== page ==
East Anglia: Fire ravaged Cupola House and iconic Clare Castle among historic buildings added to at-risk register
TEN of East Anglia’s most vulnerable Grade I and Grade II* listed buildings have been added to England Heritage’s at-risk register.
The announcement that the iconic Clare Castle and fire-ravaged Cupola House in Bury St Edmunds will join a list of 92 other buildings that could be lost due to neglect, decay or dereliction, came at the same time as plans to assess some 50,000 Grade II listed buildings were unveiled.
Heritage bosses last night said that the loss of any historic building was like “rubbing out the past” and added that the county’s “wealth” of important Grade II buildings deserved special attention.
Greg Luton, English Heritage planning director for the East of England, said that the 52,396 Grade II buildings in the region accounted for 90.8% of the region’s listed buildings.
“Grade II listed buildings are the bulk of the East of England’s heritage treasury. When one of them is lost, it is as though someone has rubbed out a bit of the past – something that made your street or your village special will have gone.”
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Mr Luton said the number of Grade II listed buildings was too great for English Heritage to survey on its own.“We need help from local authorities, national parks, heritage and community groups to find the most efficient way of conducting such an exercise,” he added.
English Heritage said they plan to fund nine to 15 pilot surveys around the country, which means that councils and community groups will receive assistance to locate at-risk buildings.
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Mr Luton added: “This is not just bean-counting. It really works. In London, Grade II buildings have been included on the Heritage at Risk Register since 1991, and 96% of them have been saved since then.”
Simon Cairns, director of the Suffolk Preservation Society, said there has been a tendency to be “complacent” about Grade II buildings. “Traditionally we’ve only looked at the Grade II* and Grade I, the sexy or intriguing buildings. But the mainstays of our historic building stock is the Grade II buildings – the day-to-day buildings that we live in and around.
“There has been complacency, a tendency to think, ‘It is only Grade II’. Suffolk is highly unusual in the amount of medieval churches and the wonderful stock of medieval farm houses and cottages that you just don’t find in other counties. But once it is gone, it is gone.”
Mr Cairns said it was particularly important that resources were in place to look after historical buildings given the economic climate, which he said, could mean costly maintenance is not carried out by owners. He was also concerned that cuts to national and local government would mean councils had a “reduced capacity” to deal with vulnerable properties.
Brian Moody, a trustee at Essex Heritage Trust, said it was “vital” to protect the region’s heritage and encouraged owners of listed properties, which are open to the public and need renovations, to apply to the trust for funding. Babergh and Mid Suffolk District Councils, whose wards Mr Cairns said contain many of Suffolk’s listed properties, said they wanted to know how the English Heritage funding could be assessed.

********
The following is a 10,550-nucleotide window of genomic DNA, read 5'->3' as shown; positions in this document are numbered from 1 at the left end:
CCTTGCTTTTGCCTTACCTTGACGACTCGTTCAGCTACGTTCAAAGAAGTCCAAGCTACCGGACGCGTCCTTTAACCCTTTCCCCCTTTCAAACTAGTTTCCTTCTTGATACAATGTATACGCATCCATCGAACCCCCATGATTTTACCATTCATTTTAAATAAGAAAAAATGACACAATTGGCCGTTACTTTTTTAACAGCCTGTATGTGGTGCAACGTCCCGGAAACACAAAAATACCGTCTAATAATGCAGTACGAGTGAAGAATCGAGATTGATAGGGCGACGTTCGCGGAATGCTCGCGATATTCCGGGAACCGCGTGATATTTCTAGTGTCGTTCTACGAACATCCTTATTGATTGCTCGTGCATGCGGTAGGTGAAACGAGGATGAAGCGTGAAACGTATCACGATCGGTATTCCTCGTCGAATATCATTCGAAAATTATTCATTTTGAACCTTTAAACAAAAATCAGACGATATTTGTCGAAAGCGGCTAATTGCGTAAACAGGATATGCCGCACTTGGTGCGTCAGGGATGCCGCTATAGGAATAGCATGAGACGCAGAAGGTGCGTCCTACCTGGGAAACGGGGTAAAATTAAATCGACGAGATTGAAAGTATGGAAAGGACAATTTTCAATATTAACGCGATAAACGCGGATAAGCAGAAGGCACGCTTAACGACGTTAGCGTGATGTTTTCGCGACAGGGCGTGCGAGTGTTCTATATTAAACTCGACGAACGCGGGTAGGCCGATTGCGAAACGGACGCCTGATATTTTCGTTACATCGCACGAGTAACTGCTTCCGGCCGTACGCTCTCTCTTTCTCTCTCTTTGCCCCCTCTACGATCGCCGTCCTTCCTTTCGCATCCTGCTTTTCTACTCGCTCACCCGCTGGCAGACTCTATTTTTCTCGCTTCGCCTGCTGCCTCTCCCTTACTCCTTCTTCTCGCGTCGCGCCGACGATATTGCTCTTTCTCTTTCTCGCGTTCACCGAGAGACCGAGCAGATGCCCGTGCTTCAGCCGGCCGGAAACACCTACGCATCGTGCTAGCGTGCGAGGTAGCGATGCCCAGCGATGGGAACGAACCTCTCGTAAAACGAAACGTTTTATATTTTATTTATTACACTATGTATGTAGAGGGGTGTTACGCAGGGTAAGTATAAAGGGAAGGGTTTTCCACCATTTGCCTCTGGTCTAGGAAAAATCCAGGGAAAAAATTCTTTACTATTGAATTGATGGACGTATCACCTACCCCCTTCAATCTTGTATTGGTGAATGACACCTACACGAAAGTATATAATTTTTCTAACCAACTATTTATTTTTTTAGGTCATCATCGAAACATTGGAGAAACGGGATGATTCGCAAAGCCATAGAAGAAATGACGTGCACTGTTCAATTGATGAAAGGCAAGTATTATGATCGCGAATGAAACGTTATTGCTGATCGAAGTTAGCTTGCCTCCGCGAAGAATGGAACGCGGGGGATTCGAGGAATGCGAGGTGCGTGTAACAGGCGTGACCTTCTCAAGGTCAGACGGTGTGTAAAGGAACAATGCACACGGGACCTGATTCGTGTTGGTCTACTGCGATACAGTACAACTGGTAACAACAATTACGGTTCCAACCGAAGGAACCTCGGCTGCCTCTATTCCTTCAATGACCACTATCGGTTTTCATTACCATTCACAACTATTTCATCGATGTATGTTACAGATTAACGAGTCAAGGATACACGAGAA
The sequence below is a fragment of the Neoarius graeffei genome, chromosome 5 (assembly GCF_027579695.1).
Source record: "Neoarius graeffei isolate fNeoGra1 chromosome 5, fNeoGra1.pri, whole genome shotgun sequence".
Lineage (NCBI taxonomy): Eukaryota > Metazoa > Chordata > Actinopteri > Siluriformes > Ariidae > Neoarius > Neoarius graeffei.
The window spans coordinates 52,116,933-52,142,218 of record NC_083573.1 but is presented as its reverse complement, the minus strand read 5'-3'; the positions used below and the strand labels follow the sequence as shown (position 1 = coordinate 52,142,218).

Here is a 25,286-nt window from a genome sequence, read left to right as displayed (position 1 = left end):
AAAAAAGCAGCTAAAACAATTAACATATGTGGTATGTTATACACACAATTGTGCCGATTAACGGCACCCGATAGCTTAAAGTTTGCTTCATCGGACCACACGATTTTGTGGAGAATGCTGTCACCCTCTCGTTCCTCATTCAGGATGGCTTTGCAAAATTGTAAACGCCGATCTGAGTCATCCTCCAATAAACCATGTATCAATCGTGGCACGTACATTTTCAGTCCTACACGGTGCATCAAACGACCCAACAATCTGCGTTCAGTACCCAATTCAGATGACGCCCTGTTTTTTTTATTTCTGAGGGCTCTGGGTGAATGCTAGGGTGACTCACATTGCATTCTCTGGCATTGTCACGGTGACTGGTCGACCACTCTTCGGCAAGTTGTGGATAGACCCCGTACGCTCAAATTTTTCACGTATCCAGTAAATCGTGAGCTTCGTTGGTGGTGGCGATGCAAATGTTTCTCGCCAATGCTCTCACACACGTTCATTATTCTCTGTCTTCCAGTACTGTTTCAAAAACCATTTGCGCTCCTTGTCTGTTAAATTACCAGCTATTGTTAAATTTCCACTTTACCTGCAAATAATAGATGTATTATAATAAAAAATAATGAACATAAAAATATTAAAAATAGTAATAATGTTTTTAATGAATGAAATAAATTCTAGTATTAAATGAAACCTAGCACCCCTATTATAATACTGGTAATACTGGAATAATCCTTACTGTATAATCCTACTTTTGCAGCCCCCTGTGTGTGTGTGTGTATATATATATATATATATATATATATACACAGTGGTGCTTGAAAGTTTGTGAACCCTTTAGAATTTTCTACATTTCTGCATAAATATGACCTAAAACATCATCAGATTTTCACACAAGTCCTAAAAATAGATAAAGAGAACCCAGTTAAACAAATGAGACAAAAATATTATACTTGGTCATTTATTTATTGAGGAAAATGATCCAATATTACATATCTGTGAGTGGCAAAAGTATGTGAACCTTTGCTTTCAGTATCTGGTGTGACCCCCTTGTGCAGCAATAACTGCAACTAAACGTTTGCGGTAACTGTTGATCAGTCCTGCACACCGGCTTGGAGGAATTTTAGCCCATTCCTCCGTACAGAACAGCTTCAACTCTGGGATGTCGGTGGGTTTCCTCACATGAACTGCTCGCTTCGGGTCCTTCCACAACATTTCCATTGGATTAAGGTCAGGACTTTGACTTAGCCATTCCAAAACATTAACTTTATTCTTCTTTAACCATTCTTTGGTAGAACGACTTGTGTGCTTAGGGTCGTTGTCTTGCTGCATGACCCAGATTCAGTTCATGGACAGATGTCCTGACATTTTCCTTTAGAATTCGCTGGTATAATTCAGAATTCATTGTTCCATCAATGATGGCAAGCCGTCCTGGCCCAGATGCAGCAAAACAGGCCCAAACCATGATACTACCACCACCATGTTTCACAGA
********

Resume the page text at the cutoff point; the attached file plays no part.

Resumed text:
Essex county councillor Jeremy Lucas, Cabinet member for Environment and Culture said their authority has recorded the condition of Grade II listed buildings in the Essex Heritage at Risk register for many years.
She added: “Like most local authorities across the country, maintaining this important work with increasingly squeezed resources is a challenge. We are always looking for innovative solutions to address these challenges and this is why we offer our full support to English Heritage, to carry out this important work.”
HIDDEN off a country road is a site which was once one of the most secret places in Britain
But now the Atomic Bomb Store on Thetford Heath, Barnham, north Suffolk, has been put on Heritage at Risk Register.
At the height of the Cold War, the building, which was bought by Keith Eldred for �20,000 in 1966, stored about half the country’s arsenal of atomic bombs.
Mr Eldred, 77, who makes a living by letting the former military buildings as industrial units, has spent the last ten years working with English Heritage to bring the Grade II* site back to its former glory.
The region’s inspector of monuments, John Ette, believes that despite the new listing, the buildings could be restored within two years.
He said: “When you first walk on to a site like this it is a real headache. Places like this were never meant to last. But this is a really good example of how we can work with landowners and help them,” he said.
“Keith has gone far beyond what he is required to do and it has become a passion for him.”
Another defensive building, the medieval Clare Castle Keep in Clare, has also been added to the register.
Also at risk, is 17th Century Cupola House, in Bury St Edmunds, which partially collapsed after a fire in June. The front facade of the building which dates from 1693, is currently being supported by scaffolding while a repair programme is agreed.
Architects have suggested that it could be two years before renovation is complete. A spokeswoman for St Edmundsbury Borough Council said the listing was thought to be because of the fire and “not in any way the widely supported recovery effort currently being undertaken.”